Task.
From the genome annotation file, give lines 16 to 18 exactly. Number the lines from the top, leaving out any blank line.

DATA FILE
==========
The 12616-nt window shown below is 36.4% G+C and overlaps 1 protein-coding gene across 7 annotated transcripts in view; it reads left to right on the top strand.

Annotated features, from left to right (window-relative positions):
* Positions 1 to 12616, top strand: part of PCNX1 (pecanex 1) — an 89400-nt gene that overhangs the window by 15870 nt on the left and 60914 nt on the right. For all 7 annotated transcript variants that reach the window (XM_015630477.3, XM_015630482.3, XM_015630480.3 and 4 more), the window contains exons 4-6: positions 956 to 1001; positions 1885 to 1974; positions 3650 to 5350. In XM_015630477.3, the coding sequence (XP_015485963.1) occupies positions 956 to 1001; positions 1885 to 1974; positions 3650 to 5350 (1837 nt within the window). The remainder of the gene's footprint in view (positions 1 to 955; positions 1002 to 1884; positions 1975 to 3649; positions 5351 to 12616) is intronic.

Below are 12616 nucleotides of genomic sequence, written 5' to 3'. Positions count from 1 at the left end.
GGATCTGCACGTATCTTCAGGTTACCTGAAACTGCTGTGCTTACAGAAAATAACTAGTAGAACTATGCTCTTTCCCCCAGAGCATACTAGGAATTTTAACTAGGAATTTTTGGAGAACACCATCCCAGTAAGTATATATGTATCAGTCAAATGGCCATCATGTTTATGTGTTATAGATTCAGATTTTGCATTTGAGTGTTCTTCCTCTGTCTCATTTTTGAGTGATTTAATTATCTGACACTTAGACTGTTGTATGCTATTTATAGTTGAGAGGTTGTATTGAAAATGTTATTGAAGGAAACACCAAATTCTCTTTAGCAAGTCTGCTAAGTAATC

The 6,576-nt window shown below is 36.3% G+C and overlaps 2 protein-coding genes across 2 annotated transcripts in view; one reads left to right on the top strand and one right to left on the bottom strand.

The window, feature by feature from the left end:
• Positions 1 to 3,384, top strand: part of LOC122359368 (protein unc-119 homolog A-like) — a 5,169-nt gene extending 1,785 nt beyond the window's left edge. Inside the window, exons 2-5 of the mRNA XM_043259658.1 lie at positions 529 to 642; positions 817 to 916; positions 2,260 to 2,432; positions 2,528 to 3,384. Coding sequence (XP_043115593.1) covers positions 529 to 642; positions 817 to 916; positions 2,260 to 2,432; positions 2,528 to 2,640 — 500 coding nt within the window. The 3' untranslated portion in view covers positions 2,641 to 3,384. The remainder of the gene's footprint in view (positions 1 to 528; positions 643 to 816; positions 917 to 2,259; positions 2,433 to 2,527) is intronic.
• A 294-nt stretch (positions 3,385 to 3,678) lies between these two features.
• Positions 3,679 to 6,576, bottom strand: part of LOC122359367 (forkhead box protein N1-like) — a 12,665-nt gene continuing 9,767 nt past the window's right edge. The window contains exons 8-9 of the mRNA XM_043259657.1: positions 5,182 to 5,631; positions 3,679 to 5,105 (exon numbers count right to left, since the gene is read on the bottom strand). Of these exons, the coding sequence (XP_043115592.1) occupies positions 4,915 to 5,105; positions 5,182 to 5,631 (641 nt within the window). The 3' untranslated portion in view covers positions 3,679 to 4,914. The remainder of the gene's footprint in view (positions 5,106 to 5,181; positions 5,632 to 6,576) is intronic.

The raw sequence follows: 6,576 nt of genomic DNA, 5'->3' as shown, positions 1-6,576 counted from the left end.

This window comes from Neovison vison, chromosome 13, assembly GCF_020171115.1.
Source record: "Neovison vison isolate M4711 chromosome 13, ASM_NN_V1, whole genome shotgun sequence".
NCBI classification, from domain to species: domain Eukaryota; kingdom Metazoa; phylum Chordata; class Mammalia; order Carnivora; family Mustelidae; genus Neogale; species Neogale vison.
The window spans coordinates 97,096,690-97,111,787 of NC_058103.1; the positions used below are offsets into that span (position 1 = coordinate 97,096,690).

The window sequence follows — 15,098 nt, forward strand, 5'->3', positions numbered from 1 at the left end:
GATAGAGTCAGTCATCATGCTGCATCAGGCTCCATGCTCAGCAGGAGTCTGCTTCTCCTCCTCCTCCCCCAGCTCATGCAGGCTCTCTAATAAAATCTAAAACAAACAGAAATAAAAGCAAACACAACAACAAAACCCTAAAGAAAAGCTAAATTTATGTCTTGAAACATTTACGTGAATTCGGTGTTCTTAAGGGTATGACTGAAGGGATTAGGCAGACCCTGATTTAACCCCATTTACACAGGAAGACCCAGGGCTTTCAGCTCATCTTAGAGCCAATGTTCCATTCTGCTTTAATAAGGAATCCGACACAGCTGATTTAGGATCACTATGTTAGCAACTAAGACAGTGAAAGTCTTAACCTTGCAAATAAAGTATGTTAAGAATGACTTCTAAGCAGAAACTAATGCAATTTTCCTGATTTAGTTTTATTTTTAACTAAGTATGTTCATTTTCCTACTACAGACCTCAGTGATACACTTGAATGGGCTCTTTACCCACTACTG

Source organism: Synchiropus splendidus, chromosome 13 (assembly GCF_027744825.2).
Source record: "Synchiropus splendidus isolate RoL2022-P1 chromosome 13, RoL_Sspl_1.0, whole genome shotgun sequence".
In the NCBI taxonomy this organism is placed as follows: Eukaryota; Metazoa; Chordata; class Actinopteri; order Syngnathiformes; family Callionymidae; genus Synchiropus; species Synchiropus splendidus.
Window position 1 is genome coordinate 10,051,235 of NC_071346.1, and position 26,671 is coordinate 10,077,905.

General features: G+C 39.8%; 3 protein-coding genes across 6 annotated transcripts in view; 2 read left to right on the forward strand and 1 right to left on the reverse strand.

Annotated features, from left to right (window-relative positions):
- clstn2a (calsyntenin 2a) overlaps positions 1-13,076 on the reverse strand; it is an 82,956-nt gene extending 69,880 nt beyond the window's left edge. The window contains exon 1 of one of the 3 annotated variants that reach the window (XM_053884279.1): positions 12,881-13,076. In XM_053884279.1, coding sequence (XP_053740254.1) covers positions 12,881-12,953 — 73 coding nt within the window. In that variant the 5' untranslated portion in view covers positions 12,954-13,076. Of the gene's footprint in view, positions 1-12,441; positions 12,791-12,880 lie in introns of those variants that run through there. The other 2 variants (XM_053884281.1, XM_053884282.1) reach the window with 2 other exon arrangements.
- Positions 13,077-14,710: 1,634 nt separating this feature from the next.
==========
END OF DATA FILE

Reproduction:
The window sequence follows — 15,098 nt, forward strand, 5'->3', positions numbered from 1 at the left end:
GATAGAGTCAGTCATCATGCTGCATCAGGCTCCATGCTCAGCAGGAGTCTGCTTCTCCTCCTCCTCCCCCAGCTCATGCAGGCTCTCTAATAAAATCTAAAACAAACAGAAATAAAAGCAAACACAACAACAAAACCCTAAAGAAAAGCTAAATTTATGTCTTGAAACATTTACGTGAATTCGGTGTTCTTAAGGGTATGACTGAAGGGATTAGGCAGACCCTGATTTAACCCCATTTACACAGGAAGACCCAGGGCTTTCAGCTCATCTTAGAGCCAATGTTCCATTCTGCTTTAATAAGGAATCCGACACAGCTGATTTAGGATCACTATGTTAGCAACTAAGACAGTGAAAGTCTTAACCTTGCAAATAAAGTATGTTAAGAATGACTTCTAAGCAGAAACTAATGCAATTTTCCTGATTTAGTTTTATTTTTAACTAAGTATGTTCATTTTCCTACTACAGACCTCAGTGATACACTTGAATGGGCTCTTTACCCACTACTG

Source organism: Synchiropus splendidus, chromosome 13 (assembly GCF_027744825.2).